The Supreme Court’s June 2018 Wayfair decision qualifies as historic, so it’s no surprise the ruling’s countless impacts and implications continue to play out in state legislatures and within state departments of revenue (DOR) 13 months after it was published. At last count, all but four states have so far taken actions in response to Wayfair.
While much of this activity has focused on adjusting existing sales tax laws and/or implementing new rules concerning Wayfair’s shift to economic nexus, states are also putting forth new statutes regarding the collection and remittance of sales tax by marketplace facilitators. These statutes do vary, which is a problem that has motivated the Multistate Tax Commission’s (MTC) Uniformity Committee to reconvene a workgroup to examine this lack of uniformity (and many related issues) and then engage with state DORs, taxpayers and professional service providers. I’ll be participating in the meetings of the Uniformity Committee’s Wayfair Implementation and Marketplace Facilitator workgroup – the first is slated for Aug. 6 – and will provide updates here. (Vertex is advocating for uniformity, as well as clear rules and definitions so both facilitators and sellers may efficiently comply with these new marketplace rules).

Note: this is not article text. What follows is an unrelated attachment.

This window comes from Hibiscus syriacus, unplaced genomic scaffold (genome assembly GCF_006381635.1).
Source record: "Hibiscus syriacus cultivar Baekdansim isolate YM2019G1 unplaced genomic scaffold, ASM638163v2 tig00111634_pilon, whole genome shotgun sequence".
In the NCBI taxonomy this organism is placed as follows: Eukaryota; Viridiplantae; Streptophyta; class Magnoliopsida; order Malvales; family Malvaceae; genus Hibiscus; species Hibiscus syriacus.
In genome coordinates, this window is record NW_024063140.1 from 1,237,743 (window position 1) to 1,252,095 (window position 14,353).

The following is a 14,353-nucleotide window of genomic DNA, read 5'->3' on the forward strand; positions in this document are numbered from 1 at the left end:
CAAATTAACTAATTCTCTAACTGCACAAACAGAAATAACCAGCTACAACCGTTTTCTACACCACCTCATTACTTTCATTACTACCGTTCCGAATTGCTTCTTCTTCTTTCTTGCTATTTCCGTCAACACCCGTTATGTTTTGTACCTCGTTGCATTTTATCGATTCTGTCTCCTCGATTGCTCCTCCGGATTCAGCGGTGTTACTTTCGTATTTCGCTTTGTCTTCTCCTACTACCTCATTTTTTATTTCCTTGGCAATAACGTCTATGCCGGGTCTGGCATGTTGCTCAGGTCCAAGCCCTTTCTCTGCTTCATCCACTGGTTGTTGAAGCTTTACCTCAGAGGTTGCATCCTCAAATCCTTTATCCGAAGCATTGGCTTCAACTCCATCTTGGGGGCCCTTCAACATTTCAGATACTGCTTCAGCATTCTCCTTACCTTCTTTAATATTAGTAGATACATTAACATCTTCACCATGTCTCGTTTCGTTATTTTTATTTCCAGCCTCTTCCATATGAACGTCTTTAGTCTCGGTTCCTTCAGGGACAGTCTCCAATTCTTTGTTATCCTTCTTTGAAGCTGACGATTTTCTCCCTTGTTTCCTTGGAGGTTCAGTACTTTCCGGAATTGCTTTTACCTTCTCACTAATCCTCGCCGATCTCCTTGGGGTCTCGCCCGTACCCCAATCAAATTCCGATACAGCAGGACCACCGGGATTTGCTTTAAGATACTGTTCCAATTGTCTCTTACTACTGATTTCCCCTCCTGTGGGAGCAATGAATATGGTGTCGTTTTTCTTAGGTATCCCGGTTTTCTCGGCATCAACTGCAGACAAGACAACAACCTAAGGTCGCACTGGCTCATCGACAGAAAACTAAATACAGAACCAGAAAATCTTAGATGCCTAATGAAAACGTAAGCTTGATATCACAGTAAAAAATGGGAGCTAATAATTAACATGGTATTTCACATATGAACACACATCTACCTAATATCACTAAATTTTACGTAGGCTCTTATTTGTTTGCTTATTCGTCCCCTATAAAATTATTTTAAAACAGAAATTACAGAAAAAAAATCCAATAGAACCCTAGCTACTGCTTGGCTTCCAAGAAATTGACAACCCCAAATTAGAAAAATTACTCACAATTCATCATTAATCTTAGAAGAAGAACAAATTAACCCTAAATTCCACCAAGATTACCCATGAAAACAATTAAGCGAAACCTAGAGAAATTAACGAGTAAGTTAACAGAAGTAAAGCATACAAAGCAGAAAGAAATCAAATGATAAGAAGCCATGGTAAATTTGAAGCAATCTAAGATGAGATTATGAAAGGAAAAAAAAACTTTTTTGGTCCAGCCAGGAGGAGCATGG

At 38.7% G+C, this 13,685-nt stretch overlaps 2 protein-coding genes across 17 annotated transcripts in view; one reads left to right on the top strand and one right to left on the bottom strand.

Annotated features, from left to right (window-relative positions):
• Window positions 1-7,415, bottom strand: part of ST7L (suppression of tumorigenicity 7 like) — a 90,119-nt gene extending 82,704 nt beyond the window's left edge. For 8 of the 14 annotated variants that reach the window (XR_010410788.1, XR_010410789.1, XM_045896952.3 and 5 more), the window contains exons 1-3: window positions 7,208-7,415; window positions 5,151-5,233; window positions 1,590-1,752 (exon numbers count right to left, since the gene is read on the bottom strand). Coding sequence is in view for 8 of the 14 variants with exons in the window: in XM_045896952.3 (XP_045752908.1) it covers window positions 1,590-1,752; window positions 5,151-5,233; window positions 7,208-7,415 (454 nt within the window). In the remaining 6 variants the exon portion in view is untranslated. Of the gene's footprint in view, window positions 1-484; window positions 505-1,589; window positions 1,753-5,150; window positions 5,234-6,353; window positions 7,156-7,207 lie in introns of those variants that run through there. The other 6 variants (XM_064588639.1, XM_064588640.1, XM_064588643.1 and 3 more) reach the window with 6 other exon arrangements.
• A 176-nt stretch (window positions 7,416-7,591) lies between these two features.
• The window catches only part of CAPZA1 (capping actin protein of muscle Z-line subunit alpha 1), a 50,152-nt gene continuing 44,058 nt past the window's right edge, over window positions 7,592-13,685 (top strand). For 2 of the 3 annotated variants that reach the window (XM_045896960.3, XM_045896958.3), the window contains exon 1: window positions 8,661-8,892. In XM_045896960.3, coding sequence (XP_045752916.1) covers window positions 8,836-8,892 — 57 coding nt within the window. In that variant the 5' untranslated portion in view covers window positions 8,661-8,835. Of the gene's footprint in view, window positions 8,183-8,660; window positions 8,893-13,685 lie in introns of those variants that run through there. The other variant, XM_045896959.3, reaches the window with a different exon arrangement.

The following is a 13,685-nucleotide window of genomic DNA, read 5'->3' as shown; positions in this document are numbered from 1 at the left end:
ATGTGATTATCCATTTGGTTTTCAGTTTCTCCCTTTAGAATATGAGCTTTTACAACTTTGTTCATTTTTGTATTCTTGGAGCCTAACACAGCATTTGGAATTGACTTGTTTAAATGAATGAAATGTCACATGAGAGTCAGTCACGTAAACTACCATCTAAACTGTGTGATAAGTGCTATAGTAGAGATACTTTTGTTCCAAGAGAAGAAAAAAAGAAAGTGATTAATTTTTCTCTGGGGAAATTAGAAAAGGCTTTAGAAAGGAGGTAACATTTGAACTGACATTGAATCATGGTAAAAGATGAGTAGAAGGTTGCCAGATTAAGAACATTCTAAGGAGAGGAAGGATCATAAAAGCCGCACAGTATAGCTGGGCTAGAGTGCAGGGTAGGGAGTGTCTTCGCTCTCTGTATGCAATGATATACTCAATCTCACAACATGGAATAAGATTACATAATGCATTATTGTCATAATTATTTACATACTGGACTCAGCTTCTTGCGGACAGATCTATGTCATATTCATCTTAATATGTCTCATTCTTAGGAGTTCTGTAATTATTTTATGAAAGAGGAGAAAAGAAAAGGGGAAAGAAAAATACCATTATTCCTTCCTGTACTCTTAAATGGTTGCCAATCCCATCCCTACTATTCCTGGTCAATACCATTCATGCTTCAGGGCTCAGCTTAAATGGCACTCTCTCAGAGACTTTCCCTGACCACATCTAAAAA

The MTC is an intergovernmental state tax agency whose mission is “to achieve fairness by promoting compliance and consistent tax policy and practice, and to preserve the sovereignty of state and local governments over their tax systems.” The MTC’s Uniformity Committee was formed to help the commission achieve its fairness and consistency objectives by:
- Identifying areas in need of greater simplicity, fairness, and consistency;
- Encouraging greater voluntary compliance through taxpayer education and enhanced tax enforcement; and
- Fostering communication among state tax administrators, taxpayers, and tax practitioners.
The Wayfair Implementation and Marketplace Facilitator workgroup convened last year to examine what state DORs might consider when implementing new marketplace facilitator statutes. That work concluded with the publication last November of a comprehensive whitepaper detailing:
- How new state laws might treat marketplace facilitators, including the imposition of a tax collection and remittance obligation on those sellers;
- What issues might arise from having marketplace facilitators collect and remit tax; and
- What best practices might address those issues.
However, as more states move forward with new marketplace facilitator laws, it has become clear that numerous issues now require additional attention. As such, the MTC Uniformity Committee is hoping to conclude its work in the late fall of 2019 with a whitepaper providing guidance to all interested stakeholders (legislators, DORs, and taxpayers) by the beginning of the 2020 legislative calendar.
Please remember that the Tax Matters provides information for educational purposes, not specific tax or legal advice. Always consult a qualified tax or legal advisor before taking any action based on this information.